Hidden London: Episode 1
The Church of St Dunstan dates back to around 1100 with a new south aisle added in 1391. It was severely damaged by the Great Fire of London in 1666. Instead of the church being built, a steeple and tower were added by Sir Christopher Wren between 1695 and 1701.
Those who love nature will appreciate the range of plants, evergreen trees and shrubs with attractive, aromatic, leathery leaves and even fragrant flowers weaving their way around the ruins and garden. These include an unusual shrub or tree called Drimys winteri also known as Winter’s bark, whose leaves are said to be high in Vitamin C and was once said to be eaten in order to prevent scurvy.
Unfortunately, the Church was again severely damaged by a bomb during the second world war. The tower and steeple survived the bombings, however, it was decided not to rebuild St Dunstan’s. In 1967 the City of London decided to turn the ruins into a public garden, which opened in June 1971. In 2015 additional maintenance and improvement works took place with new vegetation throughout the garden which revitalised this public space.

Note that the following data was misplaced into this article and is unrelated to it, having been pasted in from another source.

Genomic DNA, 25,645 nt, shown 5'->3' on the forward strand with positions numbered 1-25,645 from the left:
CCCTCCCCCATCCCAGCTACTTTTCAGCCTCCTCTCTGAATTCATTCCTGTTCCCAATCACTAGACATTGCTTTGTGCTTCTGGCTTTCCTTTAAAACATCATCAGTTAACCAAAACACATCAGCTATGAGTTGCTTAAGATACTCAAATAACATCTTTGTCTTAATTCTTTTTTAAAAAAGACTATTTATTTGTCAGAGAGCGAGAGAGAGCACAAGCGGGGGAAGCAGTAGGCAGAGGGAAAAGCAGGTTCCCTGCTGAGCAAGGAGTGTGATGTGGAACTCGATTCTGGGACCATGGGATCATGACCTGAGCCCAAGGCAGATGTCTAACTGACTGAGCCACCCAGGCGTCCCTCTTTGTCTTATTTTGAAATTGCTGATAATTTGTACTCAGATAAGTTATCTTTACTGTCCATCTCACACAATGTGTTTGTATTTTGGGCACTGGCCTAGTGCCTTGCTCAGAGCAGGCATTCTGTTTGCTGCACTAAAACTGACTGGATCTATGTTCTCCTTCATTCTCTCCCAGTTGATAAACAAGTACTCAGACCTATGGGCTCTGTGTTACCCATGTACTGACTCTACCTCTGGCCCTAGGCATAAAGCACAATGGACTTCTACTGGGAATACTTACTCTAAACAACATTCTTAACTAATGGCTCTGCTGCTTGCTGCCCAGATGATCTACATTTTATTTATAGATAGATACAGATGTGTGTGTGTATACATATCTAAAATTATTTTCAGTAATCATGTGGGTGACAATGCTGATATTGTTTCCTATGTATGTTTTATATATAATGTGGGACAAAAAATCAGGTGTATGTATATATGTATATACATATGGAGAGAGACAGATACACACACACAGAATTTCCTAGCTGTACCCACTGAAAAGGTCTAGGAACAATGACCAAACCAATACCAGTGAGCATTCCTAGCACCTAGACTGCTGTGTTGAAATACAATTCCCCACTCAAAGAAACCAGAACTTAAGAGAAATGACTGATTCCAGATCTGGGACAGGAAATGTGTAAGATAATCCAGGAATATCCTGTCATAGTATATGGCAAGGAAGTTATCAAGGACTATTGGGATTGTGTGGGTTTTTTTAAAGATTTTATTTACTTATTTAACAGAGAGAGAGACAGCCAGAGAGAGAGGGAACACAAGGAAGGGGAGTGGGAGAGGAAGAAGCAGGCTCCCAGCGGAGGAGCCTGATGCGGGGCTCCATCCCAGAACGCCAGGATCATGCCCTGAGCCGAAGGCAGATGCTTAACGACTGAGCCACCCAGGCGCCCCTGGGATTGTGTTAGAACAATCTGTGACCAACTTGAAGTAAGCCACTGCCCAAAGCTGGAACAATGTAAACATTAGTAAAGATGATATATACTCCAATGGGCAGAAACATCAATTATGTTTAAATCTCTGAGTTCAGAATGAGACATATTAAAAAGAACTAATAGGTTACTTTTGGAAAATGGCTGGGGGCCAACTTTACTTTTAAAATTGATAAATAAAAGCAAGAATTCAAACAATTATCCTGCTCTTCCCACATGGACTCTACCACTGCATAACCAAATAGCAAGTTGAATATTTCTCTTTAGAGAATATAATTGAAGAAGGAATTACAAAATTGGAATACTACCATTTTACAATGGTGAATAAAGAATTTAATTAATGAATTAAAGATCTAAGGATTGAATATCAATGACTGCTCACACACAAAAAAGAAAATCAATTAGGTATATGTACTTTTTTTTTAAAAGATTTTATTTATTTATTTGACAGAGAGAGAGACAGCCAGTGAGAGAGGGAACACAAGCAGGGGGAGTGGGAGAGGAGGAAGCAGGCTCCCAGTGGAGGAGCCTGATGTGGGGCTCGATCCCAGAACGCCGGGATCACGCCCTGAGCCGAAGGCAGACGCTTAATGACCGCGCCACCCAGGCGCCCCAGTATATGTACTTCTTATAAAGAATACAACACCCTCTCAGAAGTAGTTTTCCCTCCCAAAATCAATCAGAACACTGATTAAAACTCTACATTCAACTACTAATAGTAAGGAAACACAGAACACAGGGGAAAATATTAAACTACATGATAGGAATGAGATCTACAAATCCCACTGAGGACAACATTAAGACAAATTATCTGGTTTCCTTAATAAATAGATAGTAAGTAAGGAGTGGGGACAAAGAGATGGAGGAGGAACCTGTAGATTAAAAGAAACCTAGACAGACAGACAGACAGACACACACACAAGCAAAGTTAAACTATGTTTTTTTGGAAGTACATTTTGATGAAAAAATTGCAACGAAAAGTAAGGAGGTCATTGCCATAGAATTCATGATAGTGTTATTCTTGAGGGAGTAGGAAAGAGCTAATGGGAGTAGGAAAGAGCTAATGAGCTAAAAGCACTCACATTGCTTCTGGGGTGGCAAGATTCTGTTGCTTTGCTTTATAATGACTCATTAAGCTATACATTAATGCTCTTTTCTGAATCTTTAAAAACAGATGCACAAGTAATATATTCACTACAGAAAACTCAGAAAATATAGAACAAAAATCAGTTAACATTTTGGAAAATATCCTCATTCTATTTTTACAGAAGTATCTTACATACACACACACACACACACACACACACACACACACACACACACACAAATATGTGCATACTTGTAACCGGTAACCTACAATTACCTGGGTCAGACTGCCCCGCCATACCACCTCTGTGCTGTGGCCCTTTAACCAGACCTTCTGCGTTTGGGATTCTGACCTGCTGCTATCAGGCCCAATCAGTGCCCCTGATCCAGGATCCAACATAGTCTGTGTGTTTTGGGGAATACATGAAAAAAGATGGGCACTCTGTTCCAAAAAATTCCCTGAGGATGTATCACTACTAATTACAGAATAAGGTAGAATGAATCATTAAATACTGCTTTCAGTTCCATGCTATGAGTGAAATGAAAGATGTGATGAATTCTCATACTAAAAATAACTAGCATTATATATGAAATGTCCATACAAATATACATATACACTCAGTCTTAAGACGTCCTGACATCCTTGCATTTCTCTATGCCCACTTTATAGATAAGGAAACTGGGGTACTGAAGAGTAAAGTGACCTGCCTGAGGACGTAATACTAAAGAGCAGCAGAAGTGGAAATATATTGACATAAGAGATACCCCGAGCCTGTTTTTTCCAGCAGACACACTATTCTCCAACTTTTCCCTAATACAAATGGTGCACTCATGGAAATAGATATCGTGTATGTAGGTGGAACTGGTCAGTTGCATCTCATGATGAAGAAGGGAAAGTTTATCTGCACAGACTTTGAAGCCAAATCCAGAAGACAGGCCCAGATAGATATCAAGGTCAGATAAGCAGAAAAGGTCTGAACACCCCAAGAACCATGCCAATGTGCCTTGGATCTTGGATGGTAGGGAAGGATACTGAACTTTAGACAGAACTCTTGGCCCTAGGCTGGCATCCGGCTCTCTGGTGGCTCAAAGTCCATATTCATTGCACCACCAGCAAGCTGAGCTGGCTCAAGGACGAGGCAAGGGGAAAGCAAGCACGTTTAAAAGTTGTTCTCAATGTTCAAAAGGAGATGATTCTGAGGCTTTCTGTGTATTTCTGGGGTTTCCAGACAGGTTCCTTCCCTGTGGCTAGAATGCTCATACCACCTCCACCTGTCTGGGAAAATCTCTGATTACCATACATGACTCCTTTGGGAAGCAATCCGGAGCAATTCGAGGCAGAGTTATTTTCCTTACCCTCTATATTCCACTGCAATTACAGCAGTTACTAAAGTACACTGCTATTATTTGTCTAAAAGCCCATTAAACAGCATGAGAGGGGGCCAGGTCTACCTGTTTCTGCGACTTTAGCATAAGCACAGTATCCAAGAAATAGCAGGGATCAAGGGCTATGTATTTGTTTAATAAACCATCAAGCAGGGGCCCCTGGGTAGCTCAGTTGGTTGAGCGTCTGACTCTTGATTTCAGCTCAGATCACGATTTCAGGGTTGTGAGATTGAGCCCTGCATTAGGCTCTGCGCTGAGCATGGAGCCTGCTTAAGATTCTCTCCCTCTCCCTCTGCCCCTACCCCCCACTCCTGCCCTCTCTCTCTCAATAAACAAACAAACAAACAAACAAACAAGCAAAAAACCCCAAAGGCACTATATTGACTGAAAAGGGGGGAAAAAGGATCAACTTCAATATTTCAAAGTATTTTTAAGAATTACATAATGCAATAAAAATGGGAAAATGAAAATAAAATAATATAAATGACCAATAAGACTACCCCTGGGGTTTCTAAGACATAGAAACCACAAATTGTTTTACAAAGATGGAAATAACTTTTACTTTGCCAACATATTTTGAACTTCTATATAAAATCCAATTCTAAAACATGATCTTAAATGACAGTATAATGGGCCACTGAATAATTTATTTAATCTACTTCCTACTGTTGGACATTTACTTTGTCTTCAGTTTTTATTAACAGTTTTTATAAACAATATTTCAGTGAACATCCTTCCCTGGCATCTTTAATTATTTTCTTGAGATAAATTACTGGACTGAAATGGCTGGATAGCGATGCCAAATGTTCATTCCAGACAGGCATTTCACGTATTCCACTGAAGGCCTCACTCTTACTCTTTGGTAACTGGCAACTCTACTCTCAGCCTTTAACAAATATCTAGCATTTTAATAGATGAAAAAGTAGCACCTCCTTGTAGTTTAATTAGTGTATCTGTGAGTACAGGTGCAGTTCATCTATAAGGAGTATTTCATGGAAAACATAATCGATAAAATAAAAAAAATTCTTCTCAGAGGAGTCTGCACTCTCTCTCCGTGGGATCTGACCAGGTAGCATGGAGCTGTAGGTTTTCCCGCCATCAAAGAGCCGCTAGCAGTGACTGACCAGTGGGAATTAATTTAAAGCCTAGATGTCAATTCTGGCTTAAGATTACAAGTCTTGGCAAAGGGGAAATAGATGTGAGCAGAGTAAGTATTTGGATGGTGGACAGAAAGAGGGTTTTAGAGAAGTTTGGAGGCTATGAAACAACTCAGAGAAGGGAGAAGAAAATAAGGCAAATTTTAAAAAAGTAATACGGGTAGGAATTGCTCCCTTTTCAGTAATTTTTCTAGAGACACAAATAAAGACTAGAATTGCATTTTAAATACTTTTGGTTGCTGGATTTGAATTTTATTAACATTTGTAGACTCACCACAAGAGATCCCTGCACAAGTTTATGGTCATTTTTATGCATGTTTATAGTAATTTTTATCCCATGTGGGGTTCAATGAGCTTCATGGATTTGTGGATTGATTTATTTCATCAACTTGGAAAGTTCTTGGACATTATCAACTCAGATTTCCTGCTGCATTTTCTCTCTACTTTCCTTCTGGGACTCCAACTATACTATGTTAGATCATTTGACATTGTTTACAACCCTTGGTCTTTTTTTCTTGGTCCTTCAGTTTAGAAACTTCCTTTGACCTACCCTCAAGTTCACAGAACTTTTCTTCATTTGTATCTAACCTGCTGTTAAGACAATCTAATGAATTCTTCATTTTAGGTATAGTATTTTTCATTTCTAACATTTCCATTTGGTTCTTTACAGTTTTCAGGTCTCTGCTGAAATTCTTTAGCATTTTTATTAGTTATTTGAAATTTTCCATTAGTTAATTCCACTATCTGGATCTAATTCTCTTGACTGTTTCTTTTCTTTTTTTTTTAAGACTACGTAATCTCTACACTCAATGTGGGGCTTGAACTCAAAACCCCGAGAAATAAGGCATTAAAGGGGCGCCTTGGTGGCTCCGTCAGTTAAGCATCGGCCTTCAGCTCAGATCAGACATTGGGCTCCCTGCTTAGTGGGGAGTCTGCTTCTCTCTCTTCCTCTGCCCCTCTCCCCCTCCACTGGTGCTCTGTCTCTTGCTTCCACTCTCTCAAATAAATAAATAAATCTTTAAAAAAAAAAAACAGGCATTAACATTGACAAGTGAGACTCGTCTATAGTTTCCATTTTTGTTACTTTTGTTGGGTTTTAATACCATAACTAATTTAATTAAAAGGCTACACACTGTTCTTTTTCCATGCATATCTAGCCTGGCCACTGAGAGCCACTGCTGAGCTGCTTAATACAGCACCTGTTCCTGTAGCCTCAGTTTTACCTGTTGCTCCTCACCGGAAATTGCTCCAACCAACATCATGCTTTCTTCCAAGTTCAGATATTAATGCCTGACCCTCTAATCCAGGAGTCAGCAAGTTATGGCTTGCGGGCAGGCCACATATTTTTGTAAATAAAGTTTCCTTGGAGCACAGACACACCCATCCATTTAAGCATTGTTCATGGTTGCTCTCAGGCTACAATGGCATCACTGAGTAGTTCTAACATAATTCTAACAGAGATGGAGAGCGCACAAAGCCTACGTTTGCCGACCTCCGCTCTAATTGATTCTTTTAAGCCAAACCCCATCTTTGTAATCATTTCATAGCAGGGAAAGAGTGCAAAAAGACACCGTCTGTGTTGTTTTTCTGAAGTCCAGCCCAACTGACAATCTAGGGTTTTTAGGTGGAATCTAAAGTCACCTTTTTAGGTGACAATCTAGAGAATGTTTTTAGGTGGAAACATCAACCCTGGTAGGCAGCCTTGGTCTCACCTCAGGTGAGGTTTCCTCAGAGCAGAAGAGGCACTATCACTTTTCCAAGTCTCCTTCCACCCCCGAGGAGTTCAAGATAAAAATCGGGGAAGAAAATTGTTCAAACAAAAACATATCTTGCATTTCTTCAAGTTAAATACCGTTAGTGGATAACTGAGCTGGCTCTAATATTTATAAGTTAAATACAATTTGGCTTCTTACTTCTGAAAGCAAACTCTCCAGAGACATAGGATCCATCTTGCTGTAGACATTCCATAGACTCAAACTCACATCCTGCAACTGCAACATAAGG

This stunning ruin which is nestled in-between tall buildings in the City of London, is in stark contrast to its surrounding area and provides a nice little respite to get away from the noisy and bustling city for a lunch break.
St Dunstan’s in the East Church and Garden is open to the public and can be found here on St Dunstan’s Hill, London EC3R 5DD. The nearest tube/underground/metro stations are Monument and Tower Hill.
You can also book a sightseeing tour and get on or off at the nearest tour stop at the Tower of London. The stop is just outside the Tower of London. The Tower of London is where the Crown Jewels are kept. Most of the jewels date back to the coronation of King Charles II in 1660.